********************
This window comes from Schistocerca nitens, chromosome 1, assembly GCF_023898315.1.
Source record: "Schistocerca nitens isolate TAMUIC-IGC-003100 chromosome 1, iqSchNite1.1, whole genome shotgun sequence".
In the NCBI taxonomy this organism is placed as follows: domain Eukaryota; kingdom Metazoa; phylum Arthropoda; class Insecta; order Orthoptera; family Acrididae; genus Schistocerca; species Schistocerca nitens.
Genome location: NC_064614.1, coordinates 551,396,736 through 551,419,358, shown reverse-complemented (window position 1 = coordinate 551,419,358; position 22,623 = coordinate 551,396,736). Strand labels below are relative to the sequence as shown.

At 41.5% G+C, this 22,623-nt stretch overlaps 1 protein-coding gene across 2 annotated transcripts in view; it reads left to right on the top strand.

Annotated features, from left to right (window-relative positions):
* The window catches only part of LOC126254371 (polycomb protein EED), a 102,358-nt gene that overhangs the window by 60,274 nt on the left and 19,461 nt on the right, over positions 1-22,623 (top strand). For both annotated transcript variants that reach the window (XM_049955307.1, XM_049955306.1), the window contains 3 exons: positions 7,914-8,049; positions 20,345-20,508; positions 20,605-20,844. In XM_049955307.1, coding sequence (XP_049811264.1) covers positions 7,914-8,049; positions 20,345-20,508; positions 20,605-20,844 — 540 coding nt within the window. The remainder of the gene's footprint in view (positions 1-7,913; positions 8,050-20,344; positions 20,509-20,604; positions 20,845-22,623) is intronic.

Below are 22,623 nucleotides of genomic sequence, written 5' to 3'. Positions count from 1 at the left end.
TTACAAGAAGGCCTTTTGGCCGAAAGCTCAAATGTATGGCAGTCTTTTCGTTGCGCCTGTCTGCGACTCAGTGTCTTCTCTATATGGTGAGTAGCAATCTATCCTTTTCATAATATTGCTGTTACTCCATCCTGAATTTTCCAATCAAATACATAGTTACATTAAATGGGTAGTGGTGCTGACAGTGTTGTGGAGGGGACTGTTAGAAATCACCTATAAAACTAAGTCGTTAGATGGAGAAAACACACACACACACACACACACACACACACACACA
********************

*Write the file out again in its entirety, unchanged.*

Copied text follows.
This window comes from Schistocerca nitens, chromosome 1, assembly GCF_023898315.1.
Source record: "Schistocerca nitens isolate TAMUIC-IGC-003100 chromosome 1, iqSchNite1.1, whole genome shotgun sequence".
In the NCBI taxonomy this organism is placed as follows: domain Eukaryota; kingdom Metazoa; phylum Arthropoda; class Insecta; order Orthoptera; family Acrididae; genus Schistocerca; species Schistocerca nitens.
Genome location: NC_064614.1, coordinates 551,396,736 through 551,419,358, shown reverse-complemented (window position 1 = coordinate 551,419,358; position 22,623 = coordinate 551,396,736). Strand labels below are relative to the sequence as shown.

At 41.5% G+C, this 22,623-nt stretch overlaps 1 protein-coding gene across 2 annotated transcripts in view; it reads left to right on the top strand.

Annotated features, from left to right (window-relative positions):
* The window catches only part of LOC126254371 (polycomb protein EED), a 102,358-nt gene that overhangs the window by 60,274 nt on the left and 19,461 nt on the right, over positions 1-22,623 (top strand). For both annotated transcript variants that reach the window (XM_049955307.1, XM_049955306.1), the window contains 3 exons: positions 7,914-8,049; positions 20,345-20,508; positions 20,605-20,844. In XM_049955307.1, coding sequence (XP_049811264.1) covers positions 7,914-8,049; positions 20,345-20,508; positions 20,605-20,844 — 540 coding nt within the window. The remainder of the gene's footprint in view (positions 1-7,913; positions 8,050-20,344; positions 20,509-20,604; positions 20,845-22,623) is intronic.

Below are 22,623 nucleotides of genomic sequence, written 5' to 3'. Positions count from 1 at the left end.
TTACAAGAAGGCCTTTTGGCCGAAAGCTCAAATGTATGGCAGTCTTTTCGTTGCGCCTGTCTGCGACTCAGTGTCTTCTCTATATGGTGAGTAGCAATCTATCCTTTTCATAATATTGCTGTTACTCCATCCTGAATTTTCCAATCAAATACATAGTTACATTAAATGGGTAGTGGTGCTGACAGTGTTGTGGAGGGGACTGTTAGAAATCACCTATAAAACTAAGTCGTTAGATGGAGAAAACACACACACACACACACACACACACACACACACA